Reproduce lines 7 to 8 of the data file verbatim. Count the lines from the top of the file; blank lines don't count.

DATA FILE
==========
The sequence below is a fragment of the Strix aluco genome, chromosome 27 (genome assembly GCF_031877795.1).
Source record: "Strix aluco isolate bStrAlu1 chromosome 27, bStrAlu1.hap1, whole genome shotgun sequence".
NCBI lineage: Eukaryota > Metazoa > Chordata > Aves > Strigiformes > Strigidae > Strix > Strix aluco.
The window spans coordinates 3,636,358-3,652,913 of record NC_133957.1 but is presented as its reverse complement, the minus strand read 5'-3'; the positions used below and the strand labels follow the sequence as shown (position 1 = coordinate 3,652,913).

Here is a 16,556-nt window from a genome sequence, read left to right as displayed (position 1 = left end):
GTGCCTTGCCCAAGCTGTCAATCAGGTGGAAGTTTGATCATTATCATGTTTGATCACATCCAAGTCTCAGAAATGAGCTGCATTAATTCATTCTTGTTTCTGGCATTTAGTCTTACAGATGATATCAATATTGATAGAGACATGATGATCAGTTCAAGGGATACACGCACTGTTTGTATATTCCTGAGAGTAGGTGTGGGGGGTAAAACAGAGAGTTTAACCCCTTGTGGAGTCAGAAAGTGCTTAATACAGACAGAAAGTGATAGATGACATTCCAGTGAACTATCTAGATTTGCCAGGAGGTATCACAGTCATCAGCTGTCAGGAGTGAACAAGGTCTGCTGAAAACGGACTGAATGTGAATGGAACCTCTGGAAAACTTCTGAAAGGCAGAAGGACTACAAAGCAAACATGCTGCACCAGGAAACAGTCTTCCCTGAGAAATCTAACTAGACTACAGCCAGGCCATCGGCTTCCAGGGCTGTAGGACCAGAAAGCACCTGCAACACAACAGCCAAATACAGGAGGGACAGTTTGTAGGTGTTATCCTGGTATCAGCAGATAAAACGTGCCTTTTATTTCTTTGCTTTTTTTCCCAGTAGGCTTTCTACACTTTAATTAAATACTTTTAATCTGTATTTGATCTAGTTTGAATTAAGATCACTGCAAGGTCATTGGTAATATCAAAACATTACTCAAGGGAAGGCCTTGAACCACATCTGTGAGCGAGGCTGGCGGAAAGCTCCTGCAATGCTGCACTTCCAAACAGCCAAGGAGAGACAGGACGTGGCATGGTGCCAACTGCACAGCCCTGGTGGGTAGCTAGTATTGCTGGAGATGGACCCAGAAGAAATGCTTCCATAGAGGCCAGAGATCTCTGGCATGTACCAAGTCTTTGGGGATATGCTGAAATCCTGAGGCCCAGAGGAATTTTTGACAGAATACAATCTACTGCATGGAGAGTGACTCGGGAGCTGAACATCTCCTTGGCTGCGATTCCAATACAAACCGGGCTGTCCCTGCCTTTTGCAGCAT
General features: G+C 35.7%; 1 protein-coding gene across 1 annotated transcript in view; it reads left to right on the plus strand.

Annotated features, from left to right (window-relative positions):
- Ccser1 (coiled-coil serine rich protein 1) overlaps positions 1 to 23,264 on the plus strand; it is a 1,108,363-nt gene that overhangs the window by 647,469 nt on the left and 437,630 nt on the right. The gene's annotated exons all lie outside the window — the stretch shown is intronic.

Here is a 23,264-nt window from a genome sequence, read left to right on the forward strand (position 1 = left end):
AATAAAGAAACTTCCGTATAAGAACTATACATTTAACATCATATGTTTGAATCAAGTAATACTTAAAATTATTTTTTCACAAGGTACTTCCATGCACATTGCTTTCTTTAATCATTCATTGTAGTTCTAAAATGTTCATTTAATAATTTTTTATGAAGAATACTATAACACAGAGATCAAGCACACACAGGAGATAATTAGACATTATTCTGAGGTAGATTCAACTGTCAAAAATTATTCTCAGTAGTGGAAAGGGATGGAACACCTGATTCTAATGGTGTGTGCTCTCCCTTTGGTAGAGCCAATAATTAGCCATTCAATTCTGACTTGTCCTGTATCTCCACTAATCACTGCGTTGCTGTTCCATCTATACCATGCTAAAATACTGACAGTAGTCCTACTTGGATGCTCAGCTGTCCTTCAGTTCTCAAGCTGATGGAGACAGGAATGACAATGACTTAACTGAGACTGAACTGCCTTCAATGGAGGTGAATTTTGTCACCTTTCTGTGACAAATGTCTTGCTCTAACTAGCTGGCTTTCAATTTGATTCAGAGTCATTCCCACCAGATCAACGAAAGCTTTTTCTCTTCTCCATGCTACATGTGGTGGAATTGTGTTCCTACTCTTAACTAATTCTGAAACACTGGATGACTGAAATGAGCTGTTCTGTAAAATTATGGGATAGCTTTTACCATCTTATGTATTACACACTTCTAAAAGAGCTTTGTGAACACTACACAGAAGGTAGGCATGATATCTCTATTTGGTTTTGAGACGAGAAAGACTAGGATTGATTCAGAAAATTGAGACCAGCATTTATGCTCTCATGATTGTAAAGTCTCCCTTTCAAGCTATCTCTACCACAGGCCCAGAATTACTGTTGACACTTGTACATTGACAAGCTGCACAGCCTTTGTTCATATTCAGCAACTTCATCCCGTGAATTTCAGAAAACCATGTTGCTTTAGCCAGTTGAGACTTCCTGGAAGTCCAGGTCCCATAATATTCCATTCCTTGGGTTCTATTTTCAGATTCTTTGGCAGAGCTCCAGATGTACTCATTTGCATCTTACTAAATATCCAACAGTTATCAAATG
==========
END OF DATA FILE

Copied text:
General features: G+C 35.7%; 1 protein-coding gene across 1 annotated transcript in view; it reads left to right on the plus strand.

Annotated features, from left to right (window-relative positions):